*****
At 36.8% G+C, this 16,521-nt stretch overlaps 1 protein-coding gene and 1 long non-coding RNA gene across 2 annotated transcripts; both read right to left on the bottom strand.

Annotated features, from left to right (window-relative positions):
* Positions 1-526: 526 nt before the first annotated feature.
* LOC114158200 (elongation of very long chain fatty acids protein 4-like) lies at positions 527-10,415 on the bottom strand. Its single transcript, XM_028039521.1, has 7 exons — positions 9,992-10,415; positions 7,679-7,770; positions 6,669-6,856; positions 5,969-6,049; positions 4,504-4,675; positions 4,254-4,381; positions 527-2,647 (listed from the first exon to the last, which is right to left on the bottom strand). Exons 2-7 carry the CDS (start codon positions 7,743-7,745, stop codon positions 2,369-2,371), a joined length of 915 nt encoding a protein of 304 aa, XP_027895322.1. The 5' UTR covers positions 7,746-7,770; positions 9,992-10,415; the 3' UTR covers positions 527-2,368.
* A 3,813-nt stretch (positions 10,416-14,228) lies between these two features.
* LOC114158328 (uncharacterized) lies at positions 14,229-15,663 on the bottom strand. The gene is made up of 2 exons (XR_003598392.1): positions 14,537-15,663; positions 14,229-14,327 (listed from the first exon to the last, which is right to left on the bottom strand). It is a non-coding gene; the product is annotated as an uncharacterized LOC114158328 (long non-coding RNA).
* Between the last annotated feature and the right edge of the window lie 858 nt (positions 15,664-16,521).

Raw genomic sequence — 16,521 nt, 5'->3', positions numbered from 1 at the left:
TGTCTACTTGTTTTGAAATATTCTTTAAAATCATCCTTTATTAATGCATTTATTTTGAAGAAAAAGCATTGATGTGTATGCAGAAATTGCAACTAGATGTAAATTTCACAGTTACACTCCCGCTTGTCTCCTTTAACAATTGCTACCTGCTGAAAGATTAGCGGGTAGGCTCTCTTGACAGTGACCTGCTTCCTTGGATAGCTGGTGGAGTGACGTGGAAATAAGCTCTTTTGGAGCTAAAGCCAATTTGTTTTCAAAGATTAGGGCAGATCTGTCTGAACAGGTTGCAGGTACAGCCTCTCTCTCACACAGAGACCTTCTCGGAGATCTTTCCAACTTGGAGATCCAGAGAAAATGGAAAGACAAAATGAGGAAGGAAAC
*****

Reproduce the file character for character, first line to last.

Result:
At 36.8% G+C, this 16,521-nt stretch overlaps 1 protein-coding gene and 1 long non-coding RNA gene across 2 annotated transcripts; both read right to left on the bottom strand.

Annotated features, from left to right (window-relative positions):
* Positions 1-526: 526 nt before the first annotated feature.
* LOC114158200 (elongation of very long chain fatty acids protein 4-like) lies at positions 527-10,415 on the bottom strand. Its single transcript, XM_028039521.1, has 7 exons — positions 9,992-10,415; positions 7,679-7,770; positions 6,669-6,856; positions 5,969-6,049; positions 4,504-4,675; positions 4,254-4,381; positions 527-2,647 (listed from the first exon to the last, which is right to left on the bottom strand). Exons 2-7 carry the CDS (start codon positions 7,743-7,745, stop codon positions 2,369-2,371), a joined length of 915 nt encoding a protein of 304 aa, XP_027895322.1. The 5' UTR covers positions 7,746-7,770; positions 9,992-10,415; the 3' UTR covers positions 527-2,368.
* A 3,813-nt stretch (positions 10,416-14,228) lies between these two features.
* LOC114158328 (uncharacterized) lies at positions 14,229-15,663 on the bottom strand. The gene is made up of 2 exons (XR_003598392.1): positions 14,537-15,663; positions 14,229-14,327 (listed from the first exon to the last, which is right to left on the bottom strand). It is a non-coding gene; the product is annotated as an uncharacterized LOC114158328 (long non-coding RNA).
* Between the last annotated feature and the right edge of the window lie 858 nt (positions 15,664-16,521).

Raw genomic sequence — 16,521 nt, 5'->3', positions numbered from 1 at the left:
TGTCTACTTGTTTTGAAATATTCTTTAAAATCATCCTTTATTAATGCATTTATTTTGAAGAAAAAGCATTGATGTGTATGCAGAAATTGCAACTAGATGTAAATTTCACAGTTACACTCCCGCTTGTCTCCTTTAACAATTGCTACCTGCTGAAAGATTAGCGGGTAGGCTCTCTTGACAGTGACCTGCTTCCTTGGATAGCTGGTGGAGTGACGTGGAAATAAGCTCTTTTGGAGCTAAAGCCAATTTGTTTTCAAAGATTAGGGCAGATCTGTCTGAACAGGTTGCAGGTACAGCCTCTCTCTCACACAGAGACCTTCTCGGAGATCTTTCCAACTTGGAGATCCAGAGAAAATGGAAAGACAAAATGAGGAAGGAAAC